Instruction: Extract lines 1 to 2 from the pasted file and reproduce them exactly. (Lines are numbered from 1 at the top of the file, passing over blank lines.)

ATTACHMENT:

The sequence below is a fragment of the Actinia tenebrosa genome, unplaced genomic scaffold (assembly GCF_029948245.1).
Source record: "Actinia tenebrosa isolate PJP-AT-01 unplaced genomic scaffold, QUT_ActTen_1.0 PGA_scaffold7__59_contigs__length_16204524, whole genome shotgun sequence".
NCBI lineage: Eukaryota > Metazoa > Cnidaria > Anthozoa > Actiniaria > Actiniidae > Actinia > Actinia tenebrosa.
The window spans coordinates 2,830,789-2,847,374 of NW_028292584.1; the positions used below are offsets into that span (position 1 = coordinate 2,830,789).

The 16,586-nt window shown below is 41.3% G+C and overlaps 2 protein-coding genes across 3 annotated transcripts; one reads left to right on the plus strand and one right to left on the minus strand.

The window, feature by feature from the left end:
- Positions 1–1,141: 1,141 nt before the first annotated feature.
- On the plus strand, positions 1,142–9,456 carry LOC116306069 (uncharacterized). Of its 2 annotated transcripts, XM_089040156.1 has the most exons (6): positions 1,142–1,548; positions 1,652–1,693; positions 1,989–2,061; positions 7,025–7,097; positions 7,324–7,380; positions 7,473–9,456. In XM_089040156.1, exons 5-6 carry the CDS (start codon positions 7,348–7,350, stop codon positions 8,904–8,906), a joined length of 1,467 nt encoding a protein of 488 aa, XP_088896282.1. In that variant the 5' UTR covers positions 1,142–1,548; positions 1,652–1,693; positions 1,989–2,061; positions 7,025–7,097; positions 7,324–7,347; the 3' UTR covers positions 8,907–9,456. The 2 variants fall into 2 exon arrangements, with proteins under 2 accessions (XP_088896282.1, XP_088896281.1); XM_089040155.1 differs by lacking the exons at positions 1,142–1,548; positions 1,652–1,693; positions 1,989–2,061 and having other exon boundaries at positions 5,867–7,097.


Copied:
The sequence below is a fragment of the Actinia tenebrosa genome, unplaced genomic scaffold (assembly GCF_029948245.1).
Source record: "Actinia tenebrosa isolate PJP-AT-01 unplaced genomic scaffold, QUT_ActTen_1.0 PGA_scaffold7__59_contigs__length_16204524, whole genome shotgun sequence".